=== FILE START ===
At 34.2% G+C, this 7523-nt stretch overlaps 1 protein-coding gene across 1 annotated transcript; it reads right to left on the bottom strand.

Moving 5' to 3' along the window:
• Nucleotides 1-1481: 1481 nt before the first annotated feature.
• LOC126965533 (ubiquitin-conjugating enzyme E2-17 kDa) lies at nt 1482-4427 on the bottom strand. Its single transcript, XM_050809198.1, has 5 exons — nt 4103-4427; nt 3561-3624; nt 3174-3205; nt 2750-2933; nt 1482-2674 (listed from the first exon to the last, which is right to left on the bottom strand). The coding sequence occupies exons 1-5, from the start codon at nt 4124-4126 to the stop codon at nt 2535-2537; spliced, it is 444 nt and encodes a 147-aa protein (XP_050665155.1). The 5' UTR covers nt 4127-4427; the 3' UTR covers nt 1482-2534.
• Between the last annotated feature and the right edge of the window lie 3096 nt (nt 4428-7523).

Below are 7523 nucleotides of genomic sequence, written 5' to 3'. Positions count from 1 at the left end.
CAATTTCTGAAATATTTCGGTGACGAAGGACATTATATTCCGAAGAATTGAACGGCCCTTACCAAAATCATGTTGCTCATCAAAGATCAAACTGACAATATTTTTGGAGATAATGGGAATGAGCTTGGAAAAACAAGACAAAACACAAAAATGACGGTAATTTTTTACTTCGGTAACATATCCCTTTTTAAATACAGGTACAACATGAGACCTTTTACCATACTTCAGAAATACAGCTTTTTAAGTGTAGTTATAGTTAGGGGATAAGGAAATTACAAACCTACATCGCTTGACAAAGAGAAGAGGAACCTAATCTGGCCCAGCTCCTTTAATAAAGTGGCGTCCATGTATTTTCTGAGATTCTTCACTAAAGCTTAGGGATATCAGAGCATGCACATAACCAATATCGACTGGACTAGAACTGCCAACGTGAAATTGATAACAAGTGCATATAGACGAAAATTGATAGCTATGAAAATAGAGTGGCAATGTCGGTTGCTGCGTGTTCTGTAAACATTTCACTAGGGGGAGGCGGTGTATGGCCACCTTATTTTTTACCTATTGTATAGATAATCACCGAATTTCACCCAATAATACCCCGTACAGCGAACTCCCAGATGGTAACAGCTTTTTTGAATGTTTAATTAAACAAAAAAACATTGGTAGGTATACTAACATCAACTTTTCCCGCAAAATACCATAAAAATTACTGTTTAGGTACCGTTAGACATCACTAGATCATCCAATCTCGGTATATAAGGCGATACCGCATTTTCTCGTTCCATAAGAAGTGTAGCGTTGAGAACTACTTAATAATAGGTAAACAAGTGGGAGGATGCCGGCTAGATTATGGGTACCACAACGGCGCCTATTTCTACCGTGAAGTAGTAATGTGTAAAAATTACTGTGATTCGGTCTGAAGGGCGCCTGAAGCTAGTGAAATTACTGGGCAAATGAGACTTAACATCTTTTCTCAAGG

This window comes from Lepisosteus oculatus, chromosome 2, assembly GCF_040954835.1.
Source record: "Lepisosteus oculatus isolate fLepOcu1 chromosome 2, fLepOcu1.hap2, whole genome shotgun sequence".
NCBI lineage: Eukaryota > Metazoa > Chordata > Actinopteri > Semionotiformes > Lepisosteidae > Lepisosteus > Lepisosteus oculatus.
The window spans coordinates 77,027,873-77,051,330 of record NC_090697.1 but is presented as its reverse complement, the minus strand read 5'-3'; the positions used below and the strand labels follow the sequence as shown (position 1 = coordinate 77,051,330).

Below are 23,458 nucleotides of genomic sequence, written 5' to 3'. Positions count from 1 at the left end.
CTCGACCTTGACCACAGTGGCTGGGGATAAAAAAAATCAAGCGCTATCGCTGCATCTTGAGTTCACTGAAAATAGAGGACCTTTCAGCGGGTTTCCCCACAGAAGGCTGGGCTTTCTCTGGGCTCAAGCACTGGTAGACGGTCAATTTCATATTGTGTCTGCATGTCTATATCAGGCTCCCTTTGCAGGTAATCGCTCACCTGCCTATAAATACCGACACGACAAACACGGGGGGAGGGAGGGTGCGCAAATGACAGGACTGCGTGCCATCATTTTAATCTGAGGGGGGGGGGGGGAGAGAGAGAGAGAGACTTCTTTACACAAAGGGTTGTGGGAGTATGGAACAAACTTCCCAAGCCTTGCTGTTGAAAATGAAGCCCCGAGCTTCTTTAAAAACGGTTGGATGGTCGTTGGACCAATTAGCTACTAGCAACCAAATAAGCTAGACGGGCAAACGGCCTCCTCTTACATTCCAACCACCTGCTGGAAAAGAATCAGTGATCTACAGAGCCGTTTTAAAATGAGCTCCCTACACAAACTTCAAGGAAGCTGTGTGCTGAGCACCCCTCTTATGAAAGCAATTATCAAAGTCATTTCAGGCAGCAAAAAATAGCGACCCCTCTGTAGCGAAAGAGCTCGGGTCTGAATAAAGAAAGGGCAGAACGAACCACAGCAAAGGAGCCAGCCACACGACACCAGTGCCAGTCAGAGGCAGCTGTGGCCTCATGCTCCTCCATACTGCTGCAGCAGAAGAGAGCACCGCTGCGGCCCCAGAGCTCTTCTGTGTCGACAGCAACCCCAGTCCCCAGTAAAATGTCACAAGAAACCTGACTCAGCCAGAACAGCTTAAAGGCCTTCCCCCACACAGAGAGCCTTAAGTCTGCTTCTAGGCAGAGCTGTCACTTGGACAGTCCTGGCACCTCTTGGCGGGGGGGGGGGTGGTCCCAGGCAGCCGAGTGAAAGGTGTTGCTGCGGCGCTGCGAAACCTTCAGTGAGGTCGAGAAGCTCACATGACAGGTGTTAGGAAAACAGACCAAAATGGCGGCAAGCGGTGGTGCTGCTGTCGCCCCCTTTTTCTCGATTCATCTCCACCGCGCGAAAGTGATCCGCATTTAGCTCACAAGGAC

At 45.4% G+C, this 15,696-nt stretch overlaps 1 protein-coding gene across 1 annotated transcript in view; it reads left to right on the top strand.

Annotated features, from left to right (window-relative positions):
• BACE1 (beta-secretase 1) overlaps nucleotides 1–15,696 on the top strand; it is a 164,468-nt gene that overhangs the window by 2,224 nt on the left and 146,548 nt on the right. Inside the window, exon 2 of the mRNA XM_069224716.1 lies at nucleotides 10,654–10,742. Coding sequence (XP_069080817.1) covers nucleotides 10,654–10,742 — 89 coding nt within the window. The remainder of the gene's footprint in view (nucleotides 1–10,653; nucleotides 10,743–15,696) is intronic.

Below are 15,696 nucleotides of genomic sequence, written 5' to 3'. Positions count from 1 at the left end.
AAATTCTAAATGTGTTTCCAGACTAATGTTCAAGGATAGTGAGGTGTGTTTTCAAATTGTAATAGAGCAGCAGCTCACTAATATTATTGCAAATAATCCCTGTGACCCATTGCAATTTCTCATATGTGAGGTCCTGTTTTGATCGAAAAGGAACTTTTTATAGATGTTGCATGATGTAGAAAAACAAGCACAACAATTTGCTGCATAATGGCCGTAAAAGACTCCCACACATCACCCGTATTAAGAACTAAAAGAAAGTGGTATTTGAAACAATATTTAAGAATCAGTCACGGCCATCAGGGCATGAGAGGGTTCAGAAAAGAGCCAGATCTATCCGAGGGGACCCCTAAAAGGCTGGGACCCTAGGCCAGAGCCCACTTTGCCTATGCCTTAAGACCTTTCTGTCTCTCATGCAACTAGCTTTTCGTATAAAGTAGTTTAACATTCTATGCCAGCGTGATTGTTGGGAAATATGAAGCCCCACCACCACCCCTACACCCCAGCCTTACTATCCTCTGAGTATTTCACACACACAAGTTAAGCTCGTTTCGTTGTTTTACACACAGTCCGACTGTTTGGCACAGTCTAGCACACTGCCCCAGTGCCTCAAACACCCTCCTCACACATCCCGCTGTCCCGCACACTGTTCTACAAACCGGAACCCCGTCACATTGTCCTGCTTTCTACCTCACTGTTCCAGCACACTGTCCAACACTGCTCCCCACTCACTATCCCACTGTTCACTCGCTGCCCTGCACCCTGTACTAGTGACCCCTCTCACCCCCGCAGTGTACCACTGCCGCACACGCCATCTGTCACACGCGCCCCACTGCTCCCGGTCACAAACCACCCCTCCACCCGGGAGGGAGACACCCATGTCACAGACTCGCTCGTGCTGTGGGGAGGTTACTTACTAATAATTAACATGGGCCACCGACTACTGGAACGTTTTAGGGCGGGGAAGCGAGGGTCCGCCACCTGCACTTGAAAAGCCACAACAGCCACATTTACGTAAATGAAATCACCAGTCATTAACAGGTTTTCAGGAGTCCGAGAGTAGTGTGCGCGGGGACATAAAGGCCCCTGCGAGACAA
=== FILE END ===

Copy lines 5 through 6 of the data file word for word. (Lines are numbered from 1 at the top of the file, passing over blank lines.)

• Between the last annotated feature and the right edge of the window lie 3096 nt (nt 4428-7523).

Below are 7523 nucleotides of genomic sequence, written 5' to 3'. Positions count from 1 at the left end.